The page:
Massachusetts creates the gold standard for municipal bond disclosure

March 1, 2013

Here is the hottest thing in muniland disclosure right now:

The Commonwealth of Massachusetts has poured a lot of effort and creativity into figuring out how to keep its bond investors up to date with financial data. Today it consolidates lots of municipal bond data in one place. It’s a muniland “one stop shop,” and I hope it inspires other states and municipalities to improve their games on disclosure.

In an email, Colin MacNaught, the debt manager for Massachusetts, wrote this about the site (emphasis mine):

We think some of the tools we’re providing on our investor website distinguish it from any other muni investor relations website – but also some of the corporate investor relations sites we’ve reviewed.

To wit, we have provided on the website all of the state’s financial and economic data that is currently provided to bondholders every 60 days when we formally update our investor disclosure (we developed a set disclosure schedule last year to make life easier for the credit analysts who cover Massachusetts).

So both retail and small institutional investors (smaller banks, insurance firms, family offices etc.) will be able to get Massachusetts financial data at the same time as the big players on Wall Street. This is hugely impressive. Consider this free analytical tool described in MacNaught’s email:

Using software that we provide free on the website, investors can drag any and all of the data sets/data tables that we’re providing back to their own computer desktops for customized analysis. Once we update the data on our end, then the updated numbers are pushed automatically to investors’ desktops. There are mobile apps as well if an analyst needed access to certain data.

This is like comparing walking through muniland to having a supersonic jet. Previously an investor would have to pull up a PDF of the financial data on a muni bond and, if she wanted to do an analysis, manually re-key all the data. This improved functionality brings the ease of using machine data in muniland. I recently told Alisha Green of the Sunlight Foundation, who is working on muniland transparency issues, that this is what muniland needed, and that we wouldn’t likely see it for five to 10 years. Go Massachusetts!

This is truly a case where a market participant is voluntarily pushing the boundaries and not waiting for a regulator to impose these requirements. What will Massachusetts get in exchange? Likely its borrowing costs will be lower because investors have easy access to data, and they won’t have to wait on credit raters to render their opinions. Transparency pays.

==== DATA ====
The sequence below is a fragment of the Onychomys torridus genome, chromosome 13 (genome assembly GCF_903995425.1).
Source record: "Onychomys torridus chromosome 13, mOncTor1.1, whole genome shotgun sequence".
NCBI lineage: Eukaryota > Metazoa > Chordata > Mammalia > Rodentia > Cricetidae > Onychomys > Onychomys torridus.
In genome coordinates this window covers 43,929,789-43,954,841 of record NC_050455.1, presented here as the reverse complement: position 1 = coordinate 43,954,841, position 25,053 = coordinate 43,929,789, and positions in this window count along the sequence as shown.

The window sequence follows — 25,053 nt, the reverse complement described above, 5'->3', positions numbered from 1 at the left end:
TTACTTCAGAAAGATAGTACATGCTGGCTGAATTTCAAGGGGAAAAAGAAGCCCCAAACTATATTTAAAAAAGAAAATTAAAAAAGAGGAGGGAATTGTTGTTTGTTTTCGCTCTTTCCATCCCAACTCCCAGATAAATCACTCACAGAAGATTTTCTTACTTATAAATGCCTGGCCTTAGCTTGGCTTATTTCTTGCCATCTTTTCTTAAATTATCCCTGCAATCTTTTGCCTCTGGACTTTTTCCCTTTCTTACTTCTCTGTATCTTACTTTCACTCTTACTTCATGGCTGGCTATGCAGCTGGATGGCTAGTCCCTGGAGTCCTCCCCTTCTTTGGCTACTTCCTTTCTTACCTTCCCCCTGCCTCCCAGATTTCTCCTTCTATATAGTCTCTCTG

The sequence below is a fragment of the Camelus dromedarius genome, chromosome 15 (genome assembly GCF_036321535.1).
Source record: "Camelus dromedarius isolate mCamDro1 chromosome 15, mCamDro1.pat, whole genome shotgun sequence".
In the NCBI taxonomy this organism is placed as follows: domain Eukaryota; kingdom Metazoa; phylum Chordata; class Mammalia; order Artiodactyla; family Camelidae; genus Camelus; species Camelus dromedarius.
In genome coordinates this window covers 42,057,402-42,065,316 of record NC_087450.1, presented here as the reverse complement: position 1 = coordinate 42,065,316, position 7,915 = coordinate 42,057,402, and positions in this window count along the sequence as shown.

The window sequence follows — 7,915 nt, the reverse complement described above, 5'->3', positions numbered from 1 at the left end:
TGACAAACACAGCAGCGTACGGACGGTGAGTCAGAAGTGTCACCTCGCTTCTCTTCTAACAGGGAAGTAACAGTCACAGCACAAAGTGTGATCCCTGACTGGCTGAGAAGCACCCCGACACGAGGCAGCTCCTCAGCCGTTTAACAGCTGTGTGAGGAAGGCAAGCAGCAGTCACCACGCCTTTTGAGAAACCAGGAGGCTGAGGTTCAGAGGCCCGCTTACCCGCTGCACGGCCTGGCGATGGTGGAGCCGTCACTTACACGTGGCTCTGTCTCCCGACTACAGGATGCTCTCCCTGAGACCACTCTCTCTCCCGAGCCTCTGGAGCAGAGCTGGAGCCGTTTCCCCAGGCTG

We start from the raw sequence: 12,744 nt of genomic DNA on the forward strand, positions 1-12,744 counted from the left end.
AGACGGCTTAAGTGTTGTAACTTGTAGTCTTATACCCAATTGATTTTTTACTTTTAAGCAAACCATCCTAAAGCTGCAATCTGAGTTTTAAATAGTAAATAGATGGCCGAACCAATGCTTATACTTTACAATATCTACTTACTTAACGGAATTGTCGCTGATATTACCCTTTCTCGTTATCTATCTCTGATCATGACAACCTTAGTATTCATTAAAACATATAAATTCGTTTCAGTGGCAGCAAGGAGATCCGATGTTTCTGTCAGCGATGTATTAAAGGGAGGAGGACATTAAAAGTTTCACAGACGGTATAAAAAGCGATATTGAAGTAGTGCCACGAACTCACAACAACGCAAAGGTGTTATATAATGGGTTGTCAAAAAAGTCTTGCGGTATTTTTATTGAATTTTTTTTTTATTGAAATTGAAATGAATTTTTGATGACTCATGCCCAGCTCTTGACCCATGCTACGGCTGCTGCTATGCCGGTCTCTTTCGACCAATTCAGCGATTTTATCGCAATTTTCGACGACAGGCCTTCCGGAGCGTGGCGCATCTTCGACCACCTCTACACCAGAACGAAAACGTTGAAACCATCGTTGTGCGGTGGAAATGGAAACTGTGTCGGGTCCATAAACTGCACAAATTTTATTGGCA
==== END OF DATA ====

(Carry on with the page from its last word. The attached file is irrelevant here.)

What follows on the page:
Here are a few other great things about the site.

Municipal bonds often have these funny names (eg. Grant Anticipation Notes Bond, Special Obligation Dedicated Tax Revenue Bond) and the site does a good job of explaining exactly what each named bond program represents on the Bond Program Summaries page. For example, here is the description of the Transportation Fund Bond Program:

You immediately know the size of the program (the larger the amount of bonds the more liquid the trading generally is), the security for repayment (where does the cash come from to pay off the bonds) and what credit raters think of the program. These are the essentials of understanding a class of bonds. The only suggestion I would make here is to add some identification of seniority of payment. Massachusetts is very sound, but less sound issuers, like Illinois or Puerto Rico, should detail which bonds would be paid first if a problem occurred.

And check out this simple tool to find out how a specific bond has been trading. You simply drop down the menu for the year your bond was issued and select the CUSIP of the specific security. No need to navigate over to the MSRB’s EMMA system, the Massachusetts site links you directly the trade prices that you need.

Generally, improvements in disclosure and functionality have either come from the MSRB or from private vendors. It is fantastic to see a major issuer jump into the game. Kudos to those involved in the project. If you are a Massachusetts resident you might want to get on the email distribution list for upcoming bond sales.

No comments so far

We welcome comments that advance the story through relevant opinion, anecdotes, links and data. If you see a comment that you believe is irrelevant or inappropriate, you can flag it to our editors by using the report abuse links. Views expressed in the comments do not represent those of Reuters. For more information on our comment policy, see